The job market, while improving, still suffers from an overabundance of jobs that don’t pay the bills without some sort of supplemental income, or don’t last and turn into long-term employment. This is an issue that was brought up during the Keystone XL pipeline debate, with Republicans pointing to job increases, Democrats questioning whether most of these jobs would have any sort of longevity, and Republicans offered the counterargument that so much of the available job market is made up of temporary or part-time work that such an argument is ultimately invalid.
This part-time availability could be a result of the suffering job market, which took its downturn along with the rest of the economy during the recession. But the difficult job market has had its own effect on the economy, and so the cycle continues even as improvements are seen. The job market may be getting better with unemployment dropping, but there remains a high propensity for jobs to be only part-time. This makes it hard for families and individuals to see the economic improvement reach themselves, ultimately putting a ceiling on growth and improvement.
How does the U.S. compare globally?
The short answer to this, unfortunately, is not well. As the table above shows, the United States is without fail near the higher scores in income gap, poverty rate, and Gini coefficient. That last measurement requires some explanation. It shows a score that at it lowest (0) means that income is consistent across the population, and at its highest (1) means that only a single individual holds all of the income within the entirety of the country in question. As a point of reference, Mexico takes the worst score in Relative Income Poverty (21.4%) and the income gap (30.5), while Chili takes the highest Gini coefficient at 0.5. The U.S. has 17.6% income poverty, 18.8 income gap, and a Gini coefficient of 0.4.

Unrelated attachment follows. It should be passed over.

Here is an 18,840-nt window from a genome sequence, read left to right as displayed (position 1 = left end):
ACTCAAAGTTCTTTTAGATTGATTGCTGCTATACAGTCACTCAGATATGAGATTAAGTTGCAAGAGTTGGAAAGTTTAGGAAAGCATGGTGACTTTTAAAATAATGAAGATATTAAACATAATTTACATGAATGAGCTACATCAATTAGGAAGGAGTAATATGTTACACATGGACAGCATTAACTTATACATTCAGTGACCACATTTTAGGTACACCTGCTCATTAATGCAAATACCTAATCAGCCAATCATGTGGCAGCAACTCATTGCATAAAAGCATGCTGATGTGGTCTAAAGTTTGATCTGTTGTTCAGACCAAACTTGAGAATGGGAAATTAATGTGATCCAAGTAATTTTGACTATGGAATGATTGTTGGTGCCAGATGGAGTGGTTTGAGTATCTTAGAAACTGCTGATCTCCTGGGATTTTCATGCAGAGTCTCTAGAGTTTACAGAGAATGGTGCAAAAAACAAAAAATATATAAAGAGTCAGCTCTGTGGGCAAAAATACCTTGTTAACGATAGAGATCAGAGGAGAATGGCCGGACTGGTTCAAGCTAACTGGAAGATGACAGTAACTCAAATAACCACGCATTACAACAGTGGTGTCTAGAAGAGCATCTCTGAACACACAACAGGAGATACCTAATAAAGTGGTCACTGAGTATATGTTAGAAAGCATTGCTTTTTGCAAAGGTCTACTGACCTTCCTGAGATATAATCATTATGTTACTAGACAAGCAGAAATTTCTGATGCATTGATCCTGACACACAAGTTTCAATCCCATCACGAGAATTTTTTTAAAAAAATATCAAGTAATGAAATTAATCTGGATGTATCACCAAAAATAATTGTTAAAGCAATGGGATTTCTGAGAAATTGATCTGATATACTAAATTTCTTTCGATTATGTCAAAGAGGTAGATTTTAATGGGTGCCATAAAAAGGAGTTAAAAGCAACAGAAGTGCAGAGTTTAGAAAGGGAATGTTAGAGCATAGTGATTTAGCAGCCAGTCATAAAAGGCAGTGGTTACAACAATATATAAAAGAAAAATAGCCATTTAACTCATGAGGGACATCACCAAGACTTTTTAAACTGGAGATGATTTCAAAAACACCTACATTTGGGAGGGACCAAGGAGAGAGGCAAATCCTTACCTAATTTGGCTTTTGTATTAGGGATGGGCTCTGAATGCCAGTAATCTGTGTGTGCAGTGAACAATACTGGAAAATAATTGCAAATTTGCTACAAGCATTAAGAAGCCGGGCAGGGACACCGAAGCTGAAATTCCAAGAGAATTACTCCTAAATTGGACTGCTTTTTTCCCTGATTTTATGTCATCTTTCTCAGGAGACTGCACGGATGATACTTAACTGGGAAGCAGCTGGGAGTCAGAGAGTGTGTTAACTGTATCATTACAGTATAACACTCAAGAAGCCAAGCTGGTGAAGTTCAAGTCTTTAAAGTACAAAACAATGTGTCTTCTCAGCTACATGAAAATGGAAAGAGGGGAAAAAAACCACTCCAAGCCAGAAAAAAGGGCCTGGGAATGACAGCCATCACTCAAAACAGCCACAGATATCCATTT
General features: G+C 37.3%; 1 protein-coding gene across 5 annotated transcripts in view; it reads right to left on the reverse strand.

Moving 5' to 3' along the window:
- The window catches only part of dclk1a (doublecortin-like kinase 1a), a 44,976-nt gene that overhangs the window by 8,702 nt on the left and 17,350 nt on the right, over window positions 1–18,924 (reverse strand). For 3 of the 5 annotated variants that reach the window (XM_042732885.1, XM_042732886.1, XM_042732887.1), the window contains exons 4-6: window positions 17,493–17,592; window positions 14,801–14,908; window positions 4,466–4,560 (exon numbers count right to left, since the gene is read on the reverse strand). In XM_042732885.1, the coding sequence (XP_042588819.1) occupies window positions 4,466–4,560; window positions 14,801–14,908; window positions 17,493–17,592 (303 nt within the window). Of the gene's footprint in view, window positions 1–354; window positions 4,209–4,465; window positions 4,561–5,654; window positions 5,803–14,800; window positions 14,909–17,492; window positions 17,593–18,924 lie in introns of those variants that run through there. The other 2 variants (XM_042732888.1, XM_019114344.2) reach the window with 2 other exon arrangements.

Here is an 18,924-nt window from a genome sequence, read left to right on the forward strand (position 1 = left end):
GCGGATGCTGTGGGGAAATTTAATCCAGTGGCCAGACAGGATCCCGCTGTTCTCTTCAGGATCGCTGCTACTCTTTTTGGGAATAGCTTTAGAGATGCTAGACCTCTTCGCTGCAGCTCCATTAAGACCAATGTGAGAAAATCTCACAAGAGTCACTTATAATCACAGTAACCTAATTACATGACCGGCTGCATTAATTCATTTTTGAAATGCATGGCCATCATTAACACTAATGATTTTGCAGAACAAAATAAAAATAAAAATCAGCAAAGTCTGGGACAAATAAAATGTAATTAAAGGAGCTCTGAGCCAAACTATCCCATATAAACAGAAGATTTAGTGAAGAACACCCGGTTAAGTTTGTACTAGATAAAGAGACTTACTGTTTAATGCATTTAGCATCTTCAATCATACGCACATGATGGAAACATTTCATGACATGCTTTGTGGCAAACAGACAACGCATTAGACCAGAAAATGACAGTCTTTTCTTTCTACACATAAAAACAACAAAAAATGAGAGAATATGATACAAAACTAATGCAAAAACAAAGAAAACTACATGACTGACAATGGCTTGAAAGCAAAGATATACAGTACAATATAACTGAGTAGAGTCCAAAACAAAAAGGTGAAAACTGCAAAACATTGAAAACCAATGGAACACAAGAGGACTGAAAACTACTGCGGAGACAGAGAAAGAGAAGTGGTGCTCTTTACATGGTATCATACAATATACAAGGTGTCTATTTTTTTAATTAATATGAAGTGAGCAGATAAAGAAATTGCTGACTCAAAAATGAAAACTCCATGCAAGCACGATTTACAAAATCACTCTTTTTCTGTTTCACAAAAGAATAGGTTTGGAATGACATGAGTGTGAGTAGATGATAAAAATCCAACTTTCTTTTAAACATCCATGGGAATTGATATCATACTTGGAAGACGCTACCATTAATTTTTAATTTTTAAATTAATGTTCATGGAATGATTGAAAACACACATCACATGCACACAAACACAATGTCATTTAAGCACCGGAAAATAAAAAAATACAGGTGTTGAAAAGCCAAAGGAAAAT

Knowing how the United States measures up allows us to consider where our policies are strong and where they might be aided by comparing and contrasting outside policies that appear to be more effective. Yes, the U.S. is unique and has a system that might not incorporate some ideas or policies, but given its poor performance it might be worth considering where others have been right, and not just where the U.S. has deviated from good policy.
OECD’s suggested solutions
The OECD emphasizes women in the workforce as an important means to reducing inequality, but laments that the pay gap between the genders remains an issue. In two-parent households where both parents work having multiple incomes may help, but not as much as it would help if women were paid the same as their male counterparts. It also addresses the need for “policies for the quantity and quality of jobs; jobs that offer career and investment possibilities.”
A “tax-and-transfer” system was recommended for the “redistribution” of wealth, i.e. tax the rich a more proportional amount. Perhaps the most interesting item is that of education, and the need to continue skill growth throughout an individual’s lifetime within lower income groups.